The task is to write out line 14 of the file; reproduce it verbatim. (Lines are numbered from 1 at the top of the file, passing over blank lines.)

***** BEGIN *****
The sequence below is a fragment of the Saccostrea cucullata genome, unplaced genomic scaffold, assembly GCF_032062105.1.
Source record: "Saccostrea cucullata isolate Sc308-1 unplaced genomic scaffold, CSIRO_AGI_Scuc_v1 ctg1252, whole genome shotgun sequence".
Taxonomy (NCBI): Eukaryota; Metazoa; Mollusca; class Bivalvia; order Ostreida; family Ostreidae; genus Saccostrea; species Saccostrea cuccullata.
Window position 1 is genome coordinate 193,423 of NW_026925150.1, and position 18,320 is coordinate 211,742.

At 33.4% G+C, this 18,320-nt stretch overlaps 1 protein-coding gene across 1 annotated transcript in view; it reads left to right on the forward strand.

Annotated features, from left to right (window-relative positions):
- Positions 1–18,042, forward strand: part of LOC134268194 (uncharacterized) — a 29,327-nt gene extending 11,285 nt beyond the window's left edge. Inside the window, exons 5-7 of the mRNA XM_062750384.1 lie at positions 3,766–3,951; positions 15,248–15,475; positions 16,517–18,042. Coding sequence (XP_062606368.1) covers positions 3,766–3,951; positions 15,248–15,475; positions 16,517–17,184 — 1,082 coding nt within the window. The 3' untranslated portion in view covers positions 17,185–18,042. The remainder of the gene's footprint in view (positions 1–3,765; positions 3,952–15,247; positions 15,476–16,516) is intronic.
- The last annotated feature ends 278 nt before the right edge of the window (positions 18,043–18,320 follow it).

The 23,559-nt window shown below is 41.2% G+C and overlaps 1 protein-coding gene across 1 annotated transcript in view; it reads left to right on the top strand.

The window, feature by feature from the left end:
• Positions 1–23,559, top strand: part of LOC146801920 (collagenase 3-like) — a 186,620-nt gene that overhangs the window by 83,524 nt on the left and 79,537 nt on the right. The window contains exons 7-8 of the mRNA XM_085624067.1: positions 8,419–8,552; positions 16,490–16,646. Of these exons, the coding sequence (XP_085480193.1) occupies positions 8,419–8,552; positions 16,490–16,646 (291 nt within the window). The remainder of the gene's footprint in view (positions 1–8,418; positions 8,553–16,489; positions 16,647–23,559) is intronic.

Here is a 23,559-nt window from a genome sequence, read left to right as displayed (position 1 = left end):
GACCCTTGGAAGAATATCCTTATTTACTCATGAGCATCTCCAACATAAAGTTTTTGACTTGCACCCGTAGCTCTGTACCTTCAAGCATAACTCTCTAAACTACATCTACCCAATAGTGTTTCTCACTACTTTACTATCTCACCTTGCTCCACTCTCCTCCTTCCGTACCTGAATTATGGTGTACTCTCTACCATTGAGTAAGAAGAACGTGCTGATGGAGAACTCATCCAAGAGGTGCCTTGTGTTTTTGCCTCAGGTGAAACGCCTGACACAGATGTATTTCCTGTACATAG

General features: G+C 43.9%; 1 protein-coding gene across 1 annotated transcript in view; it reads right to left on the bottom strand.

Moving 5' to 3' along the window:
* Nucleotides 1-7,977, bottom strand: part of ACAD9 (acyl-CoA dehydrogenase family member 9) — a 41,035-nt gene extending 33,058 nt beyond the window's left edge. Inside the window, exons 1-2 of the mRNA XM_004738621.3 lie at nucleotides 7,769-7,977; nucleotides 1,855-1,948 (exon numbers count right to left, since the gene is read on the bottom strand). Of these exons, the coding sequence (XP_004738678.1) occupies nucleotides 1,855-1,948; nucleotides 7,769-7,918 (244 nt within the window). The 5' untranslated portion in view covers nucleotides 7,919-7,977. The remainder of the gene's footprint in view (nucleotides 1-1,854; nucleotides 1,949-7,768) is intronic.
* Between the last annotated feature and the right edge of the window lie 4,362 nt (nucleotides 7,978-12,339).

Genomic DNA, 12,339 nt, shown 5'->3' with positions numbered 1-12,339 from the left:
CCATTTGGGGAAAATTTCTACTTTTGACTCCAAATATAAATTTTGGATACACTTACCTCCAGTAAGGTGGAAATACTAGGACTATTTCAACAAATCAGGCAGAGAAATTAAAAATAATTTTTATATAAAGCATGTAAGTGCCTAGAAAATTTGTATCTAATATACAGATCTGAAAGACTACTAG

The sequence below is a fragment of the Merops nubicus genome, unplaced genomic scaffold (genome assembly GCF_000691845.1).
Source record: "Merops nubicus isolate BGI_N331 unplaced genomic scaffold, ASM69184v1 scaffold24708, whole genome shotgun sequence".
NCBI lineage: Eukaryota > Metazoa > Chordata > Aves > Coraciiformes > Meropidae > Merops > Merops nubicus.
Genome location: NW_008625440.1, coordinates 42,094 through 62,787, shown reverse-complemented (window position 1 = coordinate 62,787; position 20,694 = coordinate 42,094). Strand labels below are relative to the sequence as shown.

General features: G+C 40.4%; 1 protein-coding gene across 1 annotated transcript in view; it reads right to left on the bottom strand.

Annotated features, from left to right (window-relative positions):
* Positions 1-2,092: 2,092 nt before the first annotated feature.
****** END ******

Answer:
General features: G+C 43.9%; 1 protein-coding gene across 1 annotated transcript in view; it reads right to left on the bottom strand.